Financial Inclusion amid a Natural Disaster, The Lesson from Haiti. Let’s Meet Fonkoze
Latin America has been experiencing terrific economic growth over the last decade. However, progress in the Caribbean sub-region has been slower for several reasons. Natural disasters and low commodity prices have pushed Caribbean countries to seek financial reforms.
Recently, in an attempt to overcome poverty, countries such as Haiti, Jamaica, Suriname and Trinidad & Tobago have been implementing financial inclusion policies and regulations for innovations like digital financial services. These countries have all expressed a desire to develop policies on consumer protection, and they are also interested in digital financial services with a special emphasis on government payments, access to finance for MSMEs and policies that foster youth entrepreneurship.
According to data released by AFI, speaking of digital financial services, Haiti has been the front-runner in the region since 2010. But the tremendous earthquake that occurred in January of the same year, left the Caribbean country facing several challenges. Haiti’s experience has been particularly unique, and provides a window into the challenges and lessons of regulating in an emergency. Among all providers, Fonkoze self-built the reputation of Haiti’s largest microfinance institution. Let’s see how.
The Haitian Context
In 2010, Haiti experienced a terrible earthquake that left the country in ruins, with no infrastructure. Delivery of humanitarian aid was a puzzle for aid agencies. Although they settled down infrastructure to leverage the high coverage of telcos and offer mobile money services linked to a bank account, policymakers still had to deal with the lack of regulation for an innovation such as this. Moreover, Haiti’s banking law stated that only banks (duly licensed and supervised by the Central Bank) were authorized to take deposits from the public.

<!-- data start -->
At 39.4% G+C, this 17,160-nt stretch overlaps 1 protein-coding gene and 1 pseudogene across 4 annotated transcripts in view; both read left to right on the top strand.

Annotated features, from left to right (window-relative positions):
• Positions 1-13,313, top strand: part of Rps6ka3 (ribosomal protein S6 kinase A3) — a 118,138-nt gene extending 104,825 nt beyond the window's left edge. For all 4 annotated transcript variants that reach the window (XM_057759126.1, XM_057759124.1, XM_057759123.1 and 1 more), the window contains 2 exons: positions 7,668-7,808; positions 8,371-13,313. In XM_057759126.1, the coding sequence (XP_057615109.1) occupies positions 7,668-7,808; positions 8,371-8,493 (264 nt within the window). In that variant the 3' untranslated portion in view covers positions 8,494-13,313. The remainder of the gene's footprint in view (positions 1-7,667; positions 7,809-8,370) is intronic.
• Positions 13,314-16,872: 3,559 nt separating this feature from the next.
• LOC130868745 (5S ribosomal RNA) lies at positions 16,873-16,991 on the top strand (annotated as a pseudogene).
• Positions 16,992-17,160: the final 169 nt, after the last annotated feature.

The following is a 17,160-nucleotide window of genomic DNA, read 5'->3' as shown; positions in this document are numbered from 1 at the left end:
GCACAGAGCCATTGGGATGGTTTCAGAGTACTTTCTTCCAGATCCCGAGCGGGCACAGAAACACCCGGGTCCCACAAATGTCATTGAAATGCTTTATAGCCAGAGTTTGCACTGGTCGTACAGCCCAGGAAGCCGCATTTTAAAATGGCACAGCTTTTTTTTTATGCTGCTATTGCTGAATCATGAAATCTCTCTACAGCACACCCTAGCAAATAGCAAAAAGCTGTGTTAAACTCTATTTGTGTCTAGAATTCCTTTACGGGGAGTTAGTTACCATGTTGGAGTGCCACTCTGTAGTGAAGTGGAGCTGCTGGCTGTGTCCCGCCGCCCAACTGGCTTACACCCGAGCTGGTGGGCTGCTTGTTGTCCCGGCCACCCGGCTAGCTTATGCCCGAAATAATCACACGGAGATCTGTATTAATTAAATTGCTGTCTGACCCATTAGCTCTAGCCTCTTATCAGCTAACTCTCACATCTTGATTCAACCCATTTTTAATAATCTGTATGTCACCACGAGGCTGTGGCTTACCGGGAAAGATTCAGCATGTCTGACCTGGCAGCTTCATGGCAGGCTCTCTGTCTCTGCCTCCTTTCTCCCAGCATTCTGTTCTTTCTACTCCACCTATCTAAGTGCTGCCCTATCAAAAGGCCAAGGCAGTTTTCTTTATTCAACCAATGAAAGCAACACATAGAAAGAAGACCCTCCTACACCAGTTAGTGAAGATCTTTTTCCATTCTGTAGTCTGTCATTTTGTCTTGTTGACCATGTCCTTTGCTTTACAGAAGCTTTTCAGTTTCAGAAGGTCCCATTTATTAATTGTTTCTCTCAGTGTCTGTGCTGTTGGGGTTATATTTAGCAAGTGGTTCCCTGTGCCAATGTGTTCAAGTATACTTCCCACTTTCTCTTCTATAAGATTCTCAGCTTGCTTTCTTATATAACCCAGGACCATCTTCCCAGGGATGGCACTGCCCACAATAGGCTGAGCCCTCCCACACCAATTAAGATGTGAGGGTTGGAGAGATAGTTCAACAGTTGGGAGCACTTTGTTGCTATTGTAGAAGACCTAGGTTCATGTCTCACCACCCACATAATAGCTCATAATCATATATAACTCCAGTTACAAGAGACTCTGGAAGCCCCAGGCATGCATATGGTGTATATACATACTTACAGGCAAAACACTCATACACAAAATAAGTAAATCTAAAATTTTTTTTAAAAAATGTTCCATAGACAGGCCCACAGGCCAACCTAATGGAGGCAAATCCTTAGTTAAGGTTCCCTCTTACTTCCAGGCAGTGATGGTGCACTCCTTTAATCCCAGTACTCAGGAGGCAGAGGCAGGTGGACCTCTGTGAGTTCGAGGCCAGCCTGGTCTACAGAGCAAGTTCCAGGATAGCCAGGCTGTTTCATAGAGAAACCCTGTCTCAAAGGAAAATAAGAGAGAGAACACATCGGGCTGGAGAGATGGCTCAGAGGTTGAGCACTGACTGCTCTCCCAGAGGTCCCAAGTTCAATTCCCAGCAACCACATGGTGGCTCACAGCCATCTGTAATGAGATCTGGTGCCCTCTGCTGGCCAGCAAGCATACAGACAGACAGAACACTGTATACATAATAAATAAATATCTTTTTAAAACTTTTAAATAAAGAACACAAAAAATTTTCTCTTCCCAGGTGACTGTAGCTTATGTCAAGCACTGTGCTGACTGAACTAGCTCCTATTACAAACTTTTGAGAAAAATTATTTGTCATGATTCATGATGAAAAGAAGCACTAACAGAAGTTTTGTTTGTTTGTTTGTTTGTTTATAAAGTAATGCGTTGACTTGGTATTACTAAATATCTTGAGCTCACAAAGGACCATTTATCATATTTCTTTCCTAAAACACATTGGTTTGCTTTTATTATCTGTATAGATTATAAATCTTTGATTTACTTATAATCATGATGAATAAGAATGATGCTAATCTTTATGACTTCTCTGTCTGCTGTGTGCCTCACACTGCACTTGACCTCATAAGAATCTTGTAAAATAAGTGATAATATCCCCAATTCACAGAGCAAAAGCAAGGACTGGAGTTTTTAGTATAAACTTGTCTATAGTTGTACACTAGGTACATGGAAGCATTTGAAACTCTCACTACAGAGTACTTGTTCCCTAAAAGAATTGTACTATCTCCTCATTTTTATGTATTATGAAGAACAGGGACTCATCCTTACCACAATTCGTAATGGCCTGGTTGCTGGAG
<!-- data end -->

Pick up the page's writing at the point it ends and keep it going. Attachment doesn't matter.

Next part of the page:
«Policymakers had to move quickly, and chose to allow “distance bank accounts. In other words, financial regulators opted for a bank-led model instead of a telco one, recognizing the importance of financial inclusion», said María Moreno Sánchez, Alliance for Financial Inclusion’s (AFI) Senior Policy Manager.
«The financial regulator ensured that financial institutions were ultimately responsible for this service. To deepen penetration of mobile money, financial institutions were allowed to use third parties (non-regulated) to provide services. Agents, super agents, POS terminals, ATMs, mobile phones and bank cards were all recognized as valid distribution channels», added Moreno.
How To Implement Financial Inclusion
Distant bank accounts (DBAs) were used for cash-in and cash-out, transfers (between traditional bank accounts and DBA to DBA), payments, wages, and loan disbursements and repayments. The humanitarian emergency pushed government and NGOs to become early adopters of donor-to-person payments and social program payments.
In 2013 the Banque Nationale de Crédit (BNC) launched Lajan Cash, Haiti’s first mobile wallet. Trought this tool, transactional services were also offered and e-commerce and utility bill payments were allowed. One year later, Unibank launched a new product to open distance bank accounts at any geographic location using a bank debit card. Identification is confirmed through IDs and fingerprinting. However, among providers Fonkoze came out as the leader in the Caribbean country.
Fonkozoe is Haiti’s largest microfinance institution. The name - Fonkoze - is an acronym for the Haitian Creole phrase "Fondasyon Kole Zepòl" meaning "Shoulder-to-Shoulder Foundation". Its mission is to empower Haitians, primarily women, to lift their families out of poverty through supporting them to build sustainable livelihoods.